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Green Light for F-15 Japanese Super Interceptor Upgrades | Defense News: Aviation International News:
Japan’s fighter roadmap includes the purchase of 147 F-35A/Bs, development of a new fighter, and the upgrade of around half of its F-15 Eagle fleet.
The U.S. State Department has approved a possible $4.5 billion upgrade program for 98 of the Japan Air Self Defense Force (JASDF)’s fleet of Boeing/Mitsubishi F-15J Eagles to the Japanese Super Interceptor (JSI) standards. According to a Defense Security Cooperation Agency release, the program will see the delivery and integration of the APG-82(v)1 Active Electronically Scanned Array radar, Advanced Display Core Processor II Mission System Computer, ALQ-239 Digital Electronic Warfare System, ARC-210 digital radio, and other support systems such as the Joint Mission Planning System.
Most Japanese F-15Js were built by Mitsubishi Heavy Industries (MHI) between 1981 and 1997, and MHI will continue to be the prime direct commercial sales (DCS) contractor for the upgrade and integration, while Boeing leads the FMS elements and will act as subcontractor to MHI for DCS elements. Japan’s F-15Js have been heavily utilized in recent times on air defense missions, with an average of two scrambles daily, but it is unclear if the upgrade will also include extending the airframe hours.
The announcement comes months after the defense ministry requested 5.3 trillion yen ($50 billion) for the next fiscal year, primarily for the purchase of more F-35A/Bs. The unclear future of its domestic F-3 stealth fighter program and a relatively drawn-out introduction of the F-35A to replace more than 200 JASDF combat aircraft could have also prompted the decision to proceed with the JSI.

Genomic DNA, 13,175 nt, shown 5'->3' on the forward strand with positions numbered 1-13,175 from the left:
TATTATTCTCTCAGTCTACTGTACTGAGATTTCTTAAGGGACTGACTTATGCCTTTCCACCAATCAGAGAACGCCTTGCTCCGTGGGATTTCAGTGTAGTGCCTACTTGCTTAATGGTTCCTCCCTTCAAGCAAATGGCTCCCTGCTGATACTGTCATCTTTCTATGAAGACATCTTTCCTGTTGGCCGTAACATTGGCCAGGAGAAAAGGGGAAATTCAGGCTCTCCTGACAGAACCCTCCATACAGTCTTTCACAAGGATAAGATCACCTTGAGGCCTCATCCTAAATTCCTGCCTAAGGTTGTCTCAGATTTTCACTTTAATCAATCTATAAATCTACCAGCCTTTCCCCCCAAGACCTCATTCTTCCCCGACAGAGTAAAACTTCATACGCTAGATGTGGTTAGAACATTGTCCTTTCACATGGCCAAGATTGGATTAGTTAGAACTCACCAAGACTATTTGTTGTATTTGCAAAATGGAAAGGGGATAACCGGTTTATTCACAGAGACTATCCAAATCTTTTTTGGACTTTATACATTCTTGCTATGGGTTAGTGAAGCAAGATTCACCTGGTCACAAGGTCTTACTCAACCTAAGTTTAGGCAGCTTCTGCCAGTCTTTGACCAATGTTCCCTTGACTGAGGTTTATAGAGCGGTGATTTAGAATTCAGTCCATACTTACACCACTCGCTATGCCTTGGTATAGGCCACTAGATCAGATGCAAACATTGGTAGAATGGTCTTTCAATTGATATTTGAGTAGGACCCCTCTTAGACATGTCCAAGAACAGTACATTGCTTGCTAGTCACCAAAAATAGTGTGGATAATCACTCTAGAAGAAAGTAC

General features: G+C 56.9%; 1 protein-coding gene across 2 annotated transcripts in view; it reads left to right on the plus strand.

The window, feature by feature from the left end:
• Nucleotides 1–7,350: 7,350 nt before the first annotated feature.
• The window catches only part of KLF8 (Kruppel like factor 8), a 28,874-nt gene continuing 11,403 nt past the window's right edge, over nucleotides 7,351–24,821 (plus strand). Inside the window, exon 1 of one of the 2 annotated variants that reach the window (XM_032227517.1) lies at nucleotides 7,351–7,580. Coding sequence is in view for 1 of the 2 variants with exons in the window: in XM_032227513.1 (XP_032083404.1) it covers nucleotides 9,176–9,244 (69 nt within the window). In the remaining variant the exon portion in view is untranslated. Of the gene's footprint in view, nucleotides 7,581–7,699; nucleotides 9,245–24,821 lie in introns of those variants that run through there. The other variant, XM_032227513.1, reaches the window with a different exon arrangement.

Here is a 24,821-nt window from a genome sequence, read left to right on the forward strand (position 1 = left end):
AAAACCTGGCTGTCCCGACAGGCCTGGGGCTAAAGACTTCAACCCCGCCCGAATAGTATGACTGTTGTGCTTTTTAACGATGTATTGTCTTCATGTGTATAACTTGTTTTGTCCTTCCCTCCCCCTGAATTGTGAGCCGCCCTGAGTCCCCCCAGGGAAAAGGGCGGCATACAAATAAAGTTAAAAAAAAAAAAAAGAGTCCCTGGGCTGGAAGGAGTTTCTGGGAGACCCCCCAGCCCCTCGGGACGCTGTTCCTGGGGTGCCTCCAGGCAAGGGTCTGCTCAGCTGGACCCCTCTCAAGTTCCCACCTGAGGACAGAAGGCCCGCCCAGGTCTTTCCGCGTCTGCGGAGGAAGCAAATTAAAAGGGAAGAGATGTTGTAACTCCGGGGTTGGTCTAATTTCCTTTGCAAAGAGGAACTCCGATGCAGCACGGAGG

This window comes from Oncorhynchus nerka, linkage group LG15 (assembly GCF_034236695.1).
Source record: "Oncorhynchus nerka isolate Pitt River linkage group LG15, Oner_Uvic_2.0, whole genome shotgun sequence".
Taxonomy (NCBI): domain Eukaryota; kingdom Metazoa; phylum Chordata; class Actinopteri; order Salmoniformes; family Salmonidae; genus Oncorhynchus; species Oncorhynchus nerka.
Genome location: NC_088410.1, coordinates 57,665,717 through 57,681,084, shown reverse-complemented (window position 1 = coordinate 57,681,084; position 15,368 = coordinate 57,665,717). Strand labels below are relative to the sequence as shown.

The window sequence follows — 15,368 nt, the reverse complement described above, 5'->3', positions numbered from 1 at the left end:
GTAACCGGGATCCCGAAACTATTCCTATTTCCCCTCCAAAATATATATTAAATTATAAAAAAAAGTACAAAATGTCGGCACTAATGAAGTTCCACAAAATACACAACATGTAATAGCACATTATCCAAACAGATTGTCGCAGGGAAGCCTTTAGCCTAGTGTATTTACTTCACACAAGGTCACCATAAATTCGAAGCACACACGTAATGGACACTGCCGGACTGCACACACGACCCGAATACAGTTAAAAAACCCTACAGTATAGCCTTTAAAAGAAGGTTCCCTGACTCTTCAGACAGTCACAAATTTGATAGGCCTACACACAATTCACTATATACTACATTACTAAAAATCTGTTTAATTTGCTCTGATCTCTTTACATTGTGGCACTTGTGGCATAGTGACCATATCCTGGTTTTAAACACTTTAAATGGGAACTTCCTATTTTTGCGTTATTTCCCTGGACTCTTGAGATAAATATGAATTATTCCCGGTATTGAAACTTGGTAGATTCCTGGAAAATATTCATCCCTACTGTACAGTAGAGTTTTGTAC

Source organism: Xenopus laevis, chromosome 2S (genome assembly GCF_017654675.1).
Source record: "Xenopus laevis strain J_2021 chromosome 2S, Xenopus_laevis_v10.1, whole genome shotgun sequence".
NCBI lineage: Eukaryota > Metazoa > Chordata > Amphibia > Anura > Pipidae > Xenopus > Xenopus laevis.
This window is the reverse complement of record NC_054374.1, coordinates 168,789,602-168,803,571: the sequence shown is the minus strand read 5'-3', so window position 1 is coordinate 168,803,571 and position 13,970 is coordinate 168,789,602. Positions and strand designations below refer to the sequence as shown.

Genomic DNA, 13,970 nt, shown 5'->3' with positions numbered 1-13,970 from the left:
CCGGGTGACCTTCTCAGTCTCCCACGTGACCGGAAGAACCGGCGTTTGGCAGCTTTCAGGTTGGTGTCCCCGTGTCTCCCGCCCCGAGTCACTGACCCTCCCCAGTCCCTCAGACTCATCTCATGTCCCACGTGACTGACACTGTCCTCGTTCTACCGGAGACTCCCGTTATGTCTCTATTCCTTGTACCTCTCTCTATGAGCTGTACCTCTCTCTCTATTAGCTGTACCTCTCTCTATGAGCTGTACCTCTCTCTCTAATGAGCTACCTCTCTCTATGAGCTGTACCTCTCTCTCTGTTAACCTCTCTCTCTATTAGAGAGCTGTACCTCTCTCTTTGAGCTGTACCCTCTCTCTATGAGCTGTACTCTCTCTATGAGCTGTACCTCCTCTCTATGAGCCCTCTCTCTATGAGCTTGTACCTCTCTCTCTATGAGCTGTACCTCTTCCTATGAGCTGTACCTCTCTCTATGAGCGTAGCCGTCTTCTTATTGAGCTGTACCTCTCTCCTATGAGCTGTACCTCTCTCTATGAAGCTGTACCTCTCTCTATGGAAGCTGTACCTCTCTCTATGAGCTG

Around the turn of the century, the F-15Js were locally upgraded with Raytheon AN/APG-63(V)1 radar, F100-IHI-200E engines, and new ejection seats, as well as certified to carry the domestic AAM-4 (Type 99) medium-range air-to-air missile. Later, in 2009, some received upgrades for Link 16 datalink and helmet-mounted sights for the AAM-5 (Type-04) short-range missile.
The F-15s to be upgraded to JSI configuration are those that were originally delivered with the Multi-Stage Improvement Program (MSIP) modifications. Non-MSIP aircraft are due to be phased out and replaced by F-35s.
II Joint Strike Fighter, with the first squadron of what will eventually be a fleet of 105 F-35As and 42 F-35Bs already operational. The F-35s will replace the JASDF’s F-4EJ Phantom II and older F-15s that will not be upgraded, with the short take-off vertical landing F-35Bs earmarked for future operations aboard Japan’s Izumo-class helicopter destroyers.
Mitsubishi F-15J: Details